The question now for the increasingly buoyant nickel sector is can the Chinese swing into action with the laterite resources in places such as Indonesia and Australia and learn to efficiently and cheaply produce the nickel sulphate required by the battery sector?

And in doing so severely crimp the potential nickel price?

The conventional nickel sulphide producers seem to be more or less currently saying two things: no, and even, if yes, so-what?

The ‘no’ argument says high pressure acid leaching processing (with sulphur then added into the mix), is a much, much more complex and costly process than that developed to produce ferro nickel for the stainless steel industry.

The many billions torched by Western developers over the past 20 years or so offers clear proof of the difficulties (and costliness) of HPAL output. Never mind the added cost of then incorporating the required sulphur.

The ‘so-what’ response says the potential exponential growth seen in the battery sector means even if a new generation of Chinese HPAL-type producers emerges, there’s going to be plenty of demand to go around for all suppliers.

There could be an ‘interesting’ decade ahead.

And the incumbents will clearly be hoping it’ll not be ‘interesting’ ala the Chinese curse.


This Metal Just Hit a Record. Here’s Why Palladium Is Soaring

  • Prices have been supported by consumers choosing gasoline cars
  • Analysts are predicting deep supply deficits in palladium

Palladium, a precious metal widely used in the automotive industry, has hit an all-time high.

The rally has been fueled by concern over shortages and speculators piling in to bet on even higher prices. The majority of palladium is used to make catalytic converters in gasoline automobiles, and there’s increased demand for the metal as consumers increasingly choose gasoline vehicles over diesel.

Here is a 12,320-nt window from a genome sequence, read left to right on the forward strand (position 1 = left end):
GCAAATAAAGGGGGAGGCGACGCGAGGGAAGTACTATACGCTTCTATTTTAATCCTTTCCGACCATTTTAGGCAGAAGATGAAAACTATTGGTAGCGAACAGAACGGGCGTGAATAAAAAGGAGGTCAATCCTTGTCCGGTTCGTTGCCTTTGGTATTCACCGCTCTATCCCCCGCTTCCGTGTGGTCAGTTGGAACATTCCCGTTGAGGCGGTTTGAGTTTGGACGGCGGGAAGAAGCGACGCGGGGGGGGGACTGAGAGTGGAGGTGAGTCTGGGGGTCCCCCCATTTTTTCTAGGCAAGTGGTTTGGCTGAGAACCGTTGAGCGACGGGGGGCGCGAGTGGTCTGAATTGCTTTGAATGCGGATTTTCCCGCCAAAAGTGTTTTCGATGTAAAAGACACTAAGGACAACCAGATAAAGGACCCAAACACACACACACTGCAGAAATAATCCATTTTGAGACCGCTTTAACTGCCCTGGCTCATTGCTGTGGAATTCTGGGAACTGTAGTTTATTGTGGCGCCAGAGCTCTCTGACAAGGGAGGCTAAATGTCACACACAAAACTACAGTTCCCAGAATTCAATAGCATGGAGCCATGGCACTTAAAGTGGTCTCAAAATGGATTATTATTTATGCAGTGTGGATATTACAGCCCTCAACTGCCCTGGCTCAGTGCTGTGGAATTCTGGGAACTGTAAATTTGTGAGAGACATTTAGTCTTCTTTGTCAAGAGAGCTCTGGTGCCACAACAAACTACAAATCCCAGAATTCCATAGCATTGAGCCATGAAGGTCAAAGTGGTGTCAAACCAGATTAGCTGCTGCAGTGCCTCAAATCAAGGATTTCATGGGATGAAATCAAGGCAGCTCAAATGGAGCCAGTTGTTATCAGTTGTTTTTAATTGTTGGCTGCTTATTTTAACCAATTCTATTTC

In a year that’s seen losses for most other commodities, the rally in palladium has been exceptional. It’s the one major metal that’s at an all-time high and prices have almost doubled in the past two years. On Tuesday, the metal advanced 1.8 percent to settle at $1,144.20 an ounce at 5 p.m. in New York. It earlier climbed as much as 2.5 percent to $1,152.54.


Gold returning to financial system apex?

The gold standard was for centuries a global financial norm that ensured the financial system functioned effectively, until it came under threat in the 1930s and was ultimately culled in 1971 by US president Richard Nixon, signalling the official decoupling of the US dollar from gold.

The removal of the gold standard had allowed the unshackling of the global financial system and made the creation of unlimited debt possible, Vulpes Investment Management managing director Grant Williams said at the Silver & Gold Summit in San Francisco.

He suggested the gold standard could be compared to an apex predator such as the grey wolf, which moderated credit expansion in an economy like a wolf preyed on deer, thus keeping the population in check.

“Like the removal of any apex predator from an ecosystem, it might seem at first that there’s no problem, but eventually one will observe a host of imbalances emerge that start to threaten the very existence of the ecosystem,” Williams said.



Namibia scraps black ownership rules for mining exploration licenses

WINDHOEK (Reuters) – Namibia has scrapped a requirement for companies seeking mining exploration licenses to be partly owned and managed by black Namibians, the country’s mining industry group said on Friday.

The policy was introduced in 2015 to increase the participation of historically disadvantaged black Namibians in some of the country’s most lucrative business projects, but critics said it threatened the diamond and uranium producer’s ability to attract investment.